BEIRUT (Reuters) - Lebanon’s finance minister urged the banks on Friday to cut interest rates and also tried to reassure savers that their deposits would not be touched as the country wrestles with a financial crisis.
The new government, which must still win a parliamentary vote of confidence, faces a liquidity crunch that has fueled inflation and weakened the Lebanese pound.
The financial crisis, Lebanon’s worst in decades, has also shaken confidence in the banks, which have imposed informal controls, and spurred fears among depositors over their savings.
Finance Minister Ghazi Wazni called on the Association of Banks in Lebanon (ABL) to reduce interest rates “in the coming period in order to spur economic activity and ease the burden on public finances”, his office said in a statement issued after the minister met with the association.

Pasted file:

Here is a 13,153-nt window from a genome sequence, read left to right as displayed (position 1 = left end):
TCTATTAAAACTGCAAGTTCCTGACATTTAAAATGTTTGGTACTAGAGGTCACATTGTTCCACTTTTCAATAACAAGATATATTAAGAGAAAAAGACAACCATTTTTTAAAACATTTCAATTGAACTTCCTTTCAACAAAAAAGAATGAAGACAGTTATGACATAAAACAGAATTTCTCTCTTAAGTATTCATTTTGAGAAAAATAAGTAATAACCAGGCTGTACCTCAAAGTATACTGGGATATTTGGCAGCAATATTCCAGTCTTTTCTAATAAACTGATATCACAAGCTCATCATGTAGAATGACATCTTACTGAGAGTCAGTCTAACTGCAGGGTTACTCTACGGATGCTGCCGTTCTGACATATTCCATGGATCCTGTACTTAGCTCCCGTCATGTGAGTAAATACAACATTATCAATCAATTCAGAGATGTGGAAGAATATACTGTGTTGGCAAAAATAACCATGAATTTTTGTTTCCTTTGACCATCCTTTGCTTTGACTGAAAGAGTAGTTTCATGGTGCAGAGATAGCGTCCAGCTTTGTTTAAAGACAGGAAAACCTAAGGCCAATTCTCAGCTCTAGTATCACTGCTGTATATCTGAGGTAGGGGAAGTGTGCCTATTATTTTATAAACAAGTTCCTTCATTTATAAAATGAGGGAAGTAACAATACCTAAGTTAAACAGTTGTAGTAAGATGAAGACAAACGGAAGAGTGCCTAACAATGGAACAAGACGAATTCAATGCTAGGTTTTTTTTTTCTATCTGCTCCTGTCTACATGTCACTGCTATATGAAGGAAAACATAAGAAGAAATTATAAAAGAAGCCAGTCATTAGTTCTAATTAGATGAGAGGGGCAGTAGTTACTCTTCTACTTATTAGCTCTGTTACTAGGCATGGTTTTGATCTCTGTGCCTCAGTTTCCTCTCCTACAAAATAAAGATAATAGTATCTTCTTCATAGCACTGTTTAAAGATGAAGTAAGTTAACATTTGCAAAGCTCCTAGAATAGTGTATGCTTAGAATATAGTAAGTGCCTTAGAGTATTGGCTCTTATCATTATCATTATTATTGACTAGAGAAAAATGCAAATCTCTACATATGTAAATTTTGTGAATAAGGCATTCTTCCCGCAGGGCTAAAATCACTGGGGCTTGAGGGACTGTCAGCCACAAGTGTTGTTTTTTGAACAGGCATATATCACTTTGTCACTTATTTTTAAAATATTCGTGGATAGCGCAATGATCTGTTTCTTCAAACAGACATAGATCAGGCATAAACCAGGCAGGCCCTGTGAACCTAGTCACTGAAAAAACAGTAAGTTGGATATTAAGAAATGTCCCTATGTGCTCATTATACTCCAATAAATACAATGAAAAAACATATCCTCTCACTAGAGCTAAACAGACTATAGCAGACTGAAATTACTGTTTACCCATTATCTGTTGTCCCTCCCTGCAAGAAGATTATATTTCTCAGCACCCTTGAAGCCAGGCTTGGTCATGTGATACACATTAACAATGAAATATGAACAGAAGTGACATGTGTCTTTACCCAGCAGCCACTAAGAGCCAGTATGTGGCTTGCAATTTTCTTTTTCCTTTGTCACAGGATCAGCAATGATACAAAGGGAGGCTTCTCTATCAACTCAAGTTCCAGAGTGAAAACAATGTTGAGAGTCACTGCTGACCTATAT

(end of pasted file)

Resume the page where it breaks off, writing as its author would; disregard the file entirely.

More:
The statement cited ABL chairman Salim Sfeir as saying the meeting “was very positive”. He later said in a tweet that banks would work to bring down interest rates.
The central bank told commercial banks in December to cap their interest rates on deposits in foreign currencies at 5% and to cap the rate on Lebanese pound deposits at 8.5%.
The outgoing economy minister, Mansour Bteish, said this month that Lebanon must bring interest rates down drastically as a first step toward rescuing its economy.
Reporting by Eric Knecht and Ellen Francis; editing by Ghaida Ghantous and Gareth Jones